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History > Archive/Research > The Kasimatis Family-Grigorios Georgiou Kasimatis

4563: History > Archive/Research

submitted by Matina Kasimatis on 28.07.2004

The Kasimatis Family-Grigorios Georgiou Kasimatis

Café proprietor, fish merchant, property and farm owner, born 6th January 1890 in Kythera Greece, eldest son of Georgios Grigoriou Kasimatis.
Gregory received only primary school education. At 14 ½ he was sent to Australia in 1905 by his father who had worked there from 1891-96. Gregory’s first job was as a kitchen hand at the Acropolis café, Sydney for 5/- per week. Nine months later he went to Queensland, then returned to Sydney in 1911 where he found work for 2 pounds a week.
In September 1914 Gregory travelled to Hobart on the “Paloona”, found it too quiet and would have left but Union steamship was closed for the weekend. He was to spend the next 59 years there until his death.
With Peter Galanis he purchased a fruit shop at 35 Elizabeth Street for 100 pounds and established a fish shop and a restaurant which became known as the Britannia Café. After fifteen months Galanis sold out and Gregory took in his brother Anthony who had been in Australia since 1911. In 1922 the third brother Basil also emigrated and joined the partnership until 1940.
Gregory and Anthony trading as Casimaty Bros. ventured into cray fishing before 1918, and pioneered the export of Tasmanian crayfish to Sydney. They were also pioneers of the scallop industry in Tasmania.
During Governor Sir James O’Grady’s term of office (1924-1930) Casimaty Bros. were granted Vice-regal patronage, and apparently this continued with a succession of later governors.
In the late 1920’s Gregory purchased osmiridium mined at Adamsfield Tasmania which at the time was rivalling the price of gold. In 1928 it reached 26 pounds per ounce. He sold it in London and then continued in Greece. He married a Kytherian girl Katina (Kathleen) nee Haros and returned with her to Tasmania.
In 1935 Gregory visited New Zealand to open crayfish markets and also investigate Danish seine fishing and on return commissioned the building of “The Nelson” and introduced seining to Australian waters. It took years to find a suitable captain until Victor Vanges took over and prospected it from Cape Eddiston to Strahan. The Casimatys exported 10000 boxes of flathead to Sydney but showed no profit as prices were low. They persevered and bought the “Margaret Twaits” in 1941 and converted it for trawling. By then fisheries board of inquiry was concentrating on the Casimaty’s involvement in the fishing industry but found little base for charges of monopoly and environmental damages.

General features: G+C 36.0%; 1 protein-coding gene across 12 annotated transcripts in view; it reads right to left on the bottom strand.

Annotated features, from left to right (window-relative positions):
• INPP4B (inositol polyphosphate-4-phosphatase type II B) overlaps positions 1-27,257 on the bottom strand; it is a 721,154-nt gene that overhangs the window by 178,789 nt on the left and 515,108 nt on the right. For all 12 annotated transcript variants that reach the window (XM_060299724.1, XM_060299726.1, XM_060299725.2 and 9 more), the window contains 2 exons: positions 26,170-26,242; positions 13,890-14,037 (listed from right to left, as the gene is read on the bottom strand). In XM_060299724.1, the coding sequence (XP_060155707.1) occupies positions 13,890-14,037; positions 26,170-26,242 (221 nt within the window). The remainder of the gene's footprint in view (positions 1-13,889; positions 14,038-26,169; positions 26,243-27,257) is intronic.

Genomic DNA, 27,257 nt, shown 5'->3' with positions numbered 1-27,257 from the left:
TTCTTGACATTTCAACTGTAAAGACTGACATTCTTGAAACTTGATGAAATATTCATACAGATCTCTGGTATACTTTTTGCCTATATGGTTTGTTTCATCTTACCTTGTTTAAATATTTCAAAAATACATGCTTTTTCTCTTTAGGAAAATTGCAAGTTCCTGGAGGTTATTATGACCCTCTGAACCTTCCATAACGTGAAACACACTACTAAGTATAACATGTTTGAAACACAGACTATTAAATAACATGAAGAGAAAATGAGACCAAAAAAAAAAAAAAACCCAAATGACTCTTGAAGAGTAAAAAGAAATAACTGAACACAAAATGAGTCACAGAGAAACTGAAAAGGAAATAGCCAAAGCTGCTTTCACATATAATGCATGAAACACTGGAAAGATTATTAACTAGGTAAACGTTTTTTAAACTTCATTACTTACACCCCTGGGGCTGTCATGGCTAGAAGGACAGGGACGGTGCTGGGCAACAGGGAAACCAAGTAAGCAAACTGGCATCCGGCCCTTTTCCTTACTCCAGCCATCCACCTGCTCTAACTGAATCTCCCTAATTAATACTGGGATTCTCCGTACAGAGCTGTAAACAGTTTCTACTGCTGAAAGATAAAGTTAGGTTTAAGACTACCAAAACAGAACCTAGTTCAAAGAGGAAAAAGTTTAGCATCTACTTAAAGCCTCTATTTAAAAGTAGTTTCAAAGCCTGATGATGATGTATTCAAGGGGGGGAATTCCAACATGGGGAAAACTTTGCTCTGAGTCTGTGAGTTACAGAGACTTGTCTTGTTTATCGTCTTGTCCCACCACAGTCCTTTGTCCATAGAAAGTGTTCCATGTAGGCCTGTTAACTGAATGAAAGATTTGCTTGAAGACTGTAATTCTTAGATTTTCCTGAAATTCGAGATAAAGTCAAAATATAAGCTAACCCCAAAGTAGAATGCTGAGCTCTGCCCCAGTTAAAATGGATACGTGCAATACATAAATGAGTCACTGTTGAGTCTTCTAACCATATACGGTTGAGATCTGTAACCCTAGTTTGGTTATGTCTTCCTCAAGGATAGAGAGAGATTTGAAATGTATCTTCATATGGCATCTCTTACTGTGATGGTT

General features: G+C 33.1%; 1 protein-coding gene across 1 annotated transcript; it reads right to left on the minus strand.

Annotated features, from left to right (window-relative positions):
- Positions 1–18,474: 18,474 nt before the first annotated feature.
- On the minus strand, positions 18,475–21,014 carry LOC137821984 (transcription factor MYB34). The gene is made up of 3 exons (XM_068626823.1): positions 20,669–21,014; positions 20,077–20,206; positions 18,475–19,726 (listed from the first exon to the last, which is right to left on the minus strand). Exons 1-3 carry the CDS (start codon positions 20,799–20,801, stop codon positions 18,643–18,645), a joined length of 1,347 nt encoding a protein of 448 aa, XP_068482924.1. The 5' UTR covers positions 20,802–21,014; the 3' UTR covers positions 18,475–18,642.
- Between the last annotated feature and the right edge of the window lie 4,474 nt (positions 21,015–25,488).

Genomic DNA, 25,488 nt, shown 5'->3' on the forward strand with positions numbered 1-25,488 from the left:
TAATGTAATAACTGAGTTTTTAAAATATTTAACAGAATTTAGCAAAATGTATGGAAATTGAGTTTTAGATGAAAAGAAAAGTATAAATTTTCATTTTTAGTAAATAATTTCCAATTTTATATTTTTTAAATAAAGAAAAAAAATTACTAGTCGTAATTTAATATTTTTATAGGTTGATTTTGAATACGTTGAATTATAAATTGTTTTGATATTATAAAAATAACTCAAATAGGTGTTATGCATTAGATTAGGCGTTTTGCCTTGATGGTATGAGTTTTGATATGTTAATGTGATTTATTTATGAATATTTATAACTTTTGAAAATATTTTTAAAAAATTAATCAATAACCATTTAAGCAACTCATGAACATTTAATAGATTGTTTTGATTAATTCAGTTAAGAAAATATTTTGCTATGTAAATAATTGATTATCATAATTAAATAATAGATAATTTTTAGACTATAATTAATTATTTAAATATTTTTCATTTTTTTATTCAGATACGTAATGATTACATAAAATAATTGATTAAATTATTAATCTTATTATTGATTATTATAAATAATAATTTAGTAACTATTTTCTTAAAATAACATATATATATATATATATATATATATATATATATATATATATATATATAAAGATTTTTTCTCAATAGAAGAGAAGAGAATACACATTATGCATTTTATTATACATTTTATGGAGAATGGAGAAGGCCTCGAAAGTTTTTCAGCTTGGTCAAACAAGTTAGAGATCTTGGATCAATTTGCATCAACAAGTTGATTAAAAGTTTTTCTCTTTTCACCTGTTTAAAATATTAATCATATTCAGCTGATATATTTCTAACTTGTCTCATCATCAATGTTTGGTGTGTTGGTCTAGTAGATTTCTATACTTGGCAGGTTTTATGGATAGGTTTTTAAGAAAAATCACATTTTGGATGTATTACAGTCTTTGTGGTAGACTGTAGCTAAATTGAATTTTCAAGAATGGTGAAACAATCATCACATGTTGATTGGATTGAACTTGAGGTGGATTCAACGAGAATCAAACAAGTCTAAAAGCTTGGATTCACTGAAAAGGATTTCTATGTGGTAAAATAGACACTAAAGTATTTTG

Gregory and Anthony sent the boats to better markets in Sydney but they were commandeered for war service in New Guinea. Of all the Tasmanian boats sent there only the “Margaret Twaits” survived. Meanwhile Captain Vanges had been drowned at sea and the brothers lost heart in seining.
In early 1945 Gregory moved to challenge the constitutionality of a move by the Commonwealth government (under the national security relations) to compel him to purchase 18000 pounds of Comonwealth bonds before being allowed to buy a property at Cambridge Tasmania. This, declared his case, was an illegal attempt to tax and make forced loans contrary to the petition of right. The matter was settled out of court.
During the depression Gregory and Anthony gave away hundreds of free Christmas dinners. They instigated and initially funded the free milk scheme for school children. They donated 25 pounds per month to the Tasmanian Red Cross all through the war years and also supported International Red Cross. Gregory was awarded the Greek Red Cross (1950) and the Silver Cross of Phoenix (1950) from King Paul of Greece.
George and his three sons also donated land in Kythera for an old peoples home and a house in Athens to finance it. Consequently donations from Kytherians all over the world have supported the home which is named “Kasimateion” in the family’s honour.
Gregory was an active member of Hobart Rotary from 1936. His favourite charity was the Tasmanian Society for the care of Crippled children but he and Anthony supported countless others. Already the recognized leader of the Greek community Gregory became Foundation president of the Tasmanian Hellenic Association in 1953.
Gregory and his energetic wife, Katina, who introduced Greek cooking to Tasmania, were renowned for their hospitality. Katina and her sister, Adamantia, Anthony’s wife, made and sold thousands of Greek shortbread at stalls at the Town Hall alongside their husbands selling scallops, all for the war effort.
Katina supported the Elizabeth Street school Mothers club (life member), Rotary’s Inner wheel (life member), Save the children fund, World council of churches, Migrant Task Force and was a volunteer interpreter for many years.
Gregory had a great sense of humour, he was forever playing pranks on unsuspecting friends. Gregory retired from business in 1965. He was of Greek Orthodox religion.
He had arrived in Australia wearing his first pair of shoes and with half a crown in his pocket. He was often heard to say “If I lose everything I shall only lose half a crown. I can start again.”
Survived by his wife Katina, six children and eight grandchildren Gregory died at 83 and is buried at Cornelian Bay cemetery. Katina died in 1979 and is buried with her husband.

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